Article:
Ghost Adventures Host Zak Bagans Just Purchased a Charles Manson Murder House

Redfin
Redfin

California law dictates that property owners don’t have to disclose any deaths that occurred on the property more than three years before listing it, CNN reports. But sometimes an infamous history can actually help sell a house. Such is the case with Ghost Adventures star Zak Bagans’s recent purchase of the Los Angeles home where Charles Manson’s “family” murdered grocery store executive Leno LaBianca and his wife Rosemary.

On his Travel Channel show, Bagans seeks out allegedly haunted locations, interviews experts and eyewitnesses, and uses ghost-hunting technology to try to uncover the truth about each mystery. Though the LaBianca estate isn’t necessarily haunted, Bagans thinks it has a certain darkness about it. “I was … intrigued by the energy I felt while there,” he told People. “It was mysterious and palpable.”

The backyard of the LaBianca house in L.A.
Redfin

The 1655-square-foot house, built in the 1920s, was listed for $1.98 million. It’s located on Waverly Drive in the neighborhood of Los Feliz, People reports, and includes two bedrooms, two bathrooms, a backyard pool, and a view of downtown Los Angeles.

The LaBiancas were stabbed to death on August 10, 1969, the day after Manson’s cult members killed actress Sharon Tate (wife of Roman Polanski), along with her unborn child and four other occupants of the house. According to Rolling Stone, Manson himself tied up Leno and Rosemary before leaving his followers—Charles “Tex” Watson, Patricia Krenwinkel, and Leslie Van Houten—to carry out the killing.

Interior of LaBianca house in L.A.
Redfin

Manson died in prison in 2017, and the other three convicts are still locked up, having all been denied parole multiple times. The resurgence of interest in Manson’s cult is partly because this year marks the 50th anniversary of the murders, and partly because of Quentin Tarantino’s highly publicized film Once Upon a Time … in Hollywood, which covers Sharon Tate’s murder and hit theaters last weekend.

If you’ve been looking to blow $2 million on a house with a grisly background and a glamorous backyard, Redfin is accepting backup offers. Maybe also invest in a good EMF meter or two.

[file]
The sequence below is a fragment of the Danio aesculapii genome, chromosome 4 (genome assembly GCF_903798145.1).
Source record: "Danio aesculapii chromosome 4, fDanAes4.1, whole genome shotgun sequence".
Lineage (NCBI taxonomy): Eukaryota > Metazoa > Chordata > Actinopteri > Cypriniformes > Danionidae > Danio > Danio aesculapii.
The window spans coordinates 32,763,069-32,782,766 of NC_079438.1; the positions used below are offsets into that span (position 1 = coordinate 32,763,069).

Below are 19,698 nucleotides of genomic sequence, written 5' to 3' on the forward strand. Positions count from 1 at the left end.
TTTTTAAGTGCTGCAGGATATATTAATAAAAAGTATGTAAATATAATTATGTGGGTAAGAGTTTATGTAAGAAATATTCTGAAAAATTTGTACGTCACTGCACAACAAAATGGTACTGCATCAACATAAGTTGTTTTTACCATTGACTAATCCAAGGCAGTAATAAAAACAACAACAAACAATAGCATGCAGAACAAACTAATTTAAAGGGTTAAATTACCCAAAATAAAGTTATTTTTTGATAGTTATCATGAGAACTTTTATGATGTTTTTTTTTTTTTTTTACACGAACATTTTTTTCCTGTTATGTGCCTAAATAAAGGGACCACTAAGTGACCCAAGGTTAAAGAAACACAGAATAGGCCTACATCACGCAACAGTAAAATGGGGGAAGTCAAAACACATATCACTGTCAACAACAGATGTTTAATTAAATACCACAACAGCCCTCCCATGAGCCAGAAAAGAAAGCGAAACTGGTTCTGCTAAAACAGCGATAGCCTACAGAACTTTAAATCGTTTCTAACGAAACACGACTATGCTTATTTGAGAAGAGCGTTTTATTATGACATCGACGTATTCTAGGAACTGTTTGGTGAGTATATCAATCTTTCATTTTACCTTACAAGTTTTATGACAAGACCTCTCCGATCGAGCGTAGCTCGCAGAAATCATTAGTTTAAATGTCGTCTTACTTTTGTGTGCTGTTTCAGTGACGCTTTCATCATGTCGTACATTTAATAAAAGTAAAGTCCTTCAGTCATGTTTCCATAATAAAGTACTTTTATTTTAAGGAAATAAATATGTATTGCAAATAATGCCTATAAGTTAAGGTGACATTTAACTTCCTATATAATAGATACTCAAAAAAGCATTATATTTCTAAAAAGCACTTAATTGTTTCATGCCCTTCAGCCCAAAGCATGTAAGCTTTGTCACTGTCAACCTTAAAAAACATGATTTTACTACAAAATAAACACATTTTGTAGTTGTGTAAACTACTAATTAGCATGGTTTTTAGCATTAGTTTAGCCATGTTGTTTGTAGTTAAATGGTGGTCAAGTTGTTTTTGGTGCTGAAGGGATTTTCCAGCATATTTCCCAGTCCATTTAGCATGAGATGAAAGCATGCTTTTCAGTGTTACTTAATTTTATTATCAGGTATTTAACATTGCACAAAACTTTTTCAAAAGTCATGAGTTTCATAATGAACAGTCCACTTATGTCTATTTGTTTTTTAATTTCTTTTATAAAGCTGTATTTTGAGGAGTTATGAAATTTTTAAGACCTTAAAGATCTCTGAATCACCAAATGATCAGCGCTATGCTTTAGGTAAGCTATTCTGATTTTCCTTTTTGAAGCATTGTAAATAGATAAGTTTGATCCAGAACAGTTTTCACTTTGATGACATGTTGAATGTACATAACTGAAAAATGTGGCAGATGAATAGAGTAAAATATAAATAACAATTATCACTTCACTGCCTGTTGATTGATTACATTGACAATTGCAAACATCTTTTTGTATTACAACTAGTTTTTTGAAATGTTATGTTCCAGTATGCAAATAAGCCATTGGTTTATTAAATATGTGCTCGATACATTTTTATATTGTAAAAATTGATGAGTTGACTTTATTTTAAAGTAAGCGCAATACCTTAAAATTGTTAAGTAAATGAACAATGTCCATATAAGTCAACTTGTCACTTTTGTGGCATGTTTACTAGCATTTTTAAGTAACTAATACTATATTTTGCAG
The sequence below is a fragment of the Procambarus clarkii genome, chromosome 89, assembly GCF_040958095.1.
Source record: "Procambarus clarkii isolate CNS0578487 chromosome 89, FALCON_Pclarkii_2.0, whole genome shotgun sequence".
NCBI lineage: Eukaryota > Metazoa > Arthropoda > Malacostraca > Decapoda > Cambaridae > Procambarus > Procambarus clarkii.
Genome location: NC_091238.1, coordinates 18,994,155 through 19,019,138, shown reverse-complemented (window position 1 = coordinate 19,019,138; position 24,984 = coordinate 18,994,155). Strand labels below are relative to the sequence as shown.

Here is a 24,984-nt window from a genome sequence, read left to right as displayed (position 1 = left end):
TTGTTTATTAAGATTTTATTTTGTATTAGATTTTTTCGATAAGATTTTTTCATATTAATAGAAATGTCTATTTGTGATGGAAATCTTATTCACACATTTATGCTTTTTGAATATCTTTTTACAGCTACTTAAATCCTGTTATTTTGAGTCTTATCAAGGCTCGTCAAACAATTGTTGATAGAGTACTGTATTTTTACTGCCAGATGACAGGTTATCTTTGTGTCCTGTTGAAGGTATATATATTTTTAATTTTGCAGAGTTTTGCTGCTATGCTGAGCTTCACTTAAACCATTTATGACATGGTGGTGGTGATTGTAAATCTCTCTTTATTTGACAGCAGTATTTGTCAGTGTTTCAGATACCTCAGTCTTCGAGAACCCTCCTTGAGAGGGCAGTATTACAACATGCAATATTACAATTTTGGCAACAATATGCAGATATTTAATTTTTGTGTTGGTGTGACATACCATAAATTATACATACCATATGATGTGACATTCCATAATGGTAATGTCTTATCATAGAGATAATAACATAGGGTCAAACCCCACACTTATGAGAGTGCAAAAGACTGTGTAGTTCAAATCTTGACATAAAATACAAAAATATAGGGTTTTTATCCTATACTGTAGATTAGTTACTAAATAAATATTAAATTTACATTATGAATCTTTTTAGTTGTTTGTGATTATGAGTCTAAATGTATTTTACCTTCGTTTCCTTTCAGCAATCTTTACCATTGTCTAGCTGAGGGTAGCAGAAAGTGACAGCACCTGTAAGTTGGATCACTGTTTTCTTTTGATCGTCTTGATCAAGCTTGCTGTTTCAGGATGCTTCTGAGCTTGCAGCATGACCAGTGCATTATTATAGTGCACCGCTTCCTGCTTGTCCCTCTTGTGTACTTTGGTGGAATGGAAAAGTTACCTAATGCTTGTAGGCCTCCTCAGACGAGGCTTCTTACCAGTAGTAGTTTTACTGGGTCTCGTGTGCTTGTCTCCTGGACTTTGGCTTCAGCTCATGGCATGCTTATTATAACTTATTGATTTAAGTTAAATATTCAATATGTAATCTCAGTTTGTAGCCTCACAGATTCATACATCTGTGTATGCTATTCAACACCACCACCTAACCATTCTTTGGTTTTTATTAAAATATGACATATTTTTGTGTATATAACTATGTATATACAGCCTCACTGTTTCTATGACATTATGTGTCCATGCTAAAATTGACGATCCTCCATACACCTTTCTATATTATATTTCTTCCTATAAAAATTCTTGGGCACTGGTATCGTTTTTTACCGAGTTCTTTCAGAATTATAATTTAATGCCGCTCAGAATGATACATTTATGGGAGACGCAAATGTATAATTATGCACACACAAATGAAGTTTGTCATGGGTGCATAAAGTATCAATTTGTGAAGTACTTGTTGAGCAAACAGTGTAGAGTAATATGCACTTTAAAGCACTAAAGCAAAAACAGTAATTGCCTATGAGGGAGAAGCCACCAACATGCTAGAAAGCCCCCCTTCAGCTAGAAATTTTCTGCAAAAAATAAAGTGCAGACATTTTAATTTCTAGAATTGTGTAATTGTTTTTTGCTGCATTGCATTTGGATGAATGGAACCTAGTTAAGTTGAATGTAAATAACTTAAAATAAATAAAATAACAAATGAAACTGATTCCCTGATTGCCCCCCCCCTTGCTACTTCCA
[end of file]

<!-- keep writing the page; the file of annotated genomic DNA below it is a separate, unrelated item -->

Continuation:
[h/t People]

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Poike/iStock via Getty Images Plus
Poike/iStock via Getty Images Plus

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“Slick” Julia Lyons: The Con Artist Who Posed as a Nurse During the 1918 Flu Pandemic—Then Robbed Her Patients

An actual nurse tends to a patient during the 1918 influenza pandemic.
An actual nurse tends to a patient during the 1918 influenza pandemic.
Harris & Ewing, Library of Congress, Wikimedia Commons // Public Domain

In September 1918, a 23-year-old woman “of marvelous gowns and haughty mien” was arrested at Chicago’s La Salle Hotel after a crime spree that included posing as a Department of Justice representative, cashing stolen checks, and performing “various miracles at getting ready money,” according to a Chicago Tribune article.

The authorities underestimated their slippery prisoner, who escaped from the South Clark Street police station before answering for her alleged offenses. By no means, however, had her brush with the law scared her straight. Soon after her police station disappearing act, Julia Lyons—also known as Marie Walker, Ruth Hicks, Mrs. H. J. Behrens, and a range of other aliases—concocted an even more devious scheme.

The Rose-Lipped, Pearly-Toothed Price Gouger

As The Washington Post reports, Chicago was in the throes of the 1918 influenza pandemic that fall, and hospitals were enlisting nurses to tend to patients at home. Lyons, correctly assuming that healthcare officials wouldn’t be vetting volunteers very thoroughly, registered as a nurse under several pseudonyms and spent the next two months caring for a string of ailing men and women across the city.

Lyons’s modus operandi was simple: After getting a prescription filled, she’d charge her patient much more than the actual cost. Once, she claimed $63 for a dose of oxygen that had actually cost $5 (which, once adjusted for inflation, is the same as charging $1077 for an $85 item today). Sometimes, “Flu Julia,” as the Chicago Tribune nicknamed her, even summoned a so-called doctor—later identified by the police as a “dope seller and narcotic supplier”—to forge the prescriptions for her. Then she’d flee the property, absconding with cash, jewelry, clothing, and any other valuables she could find lying around the house.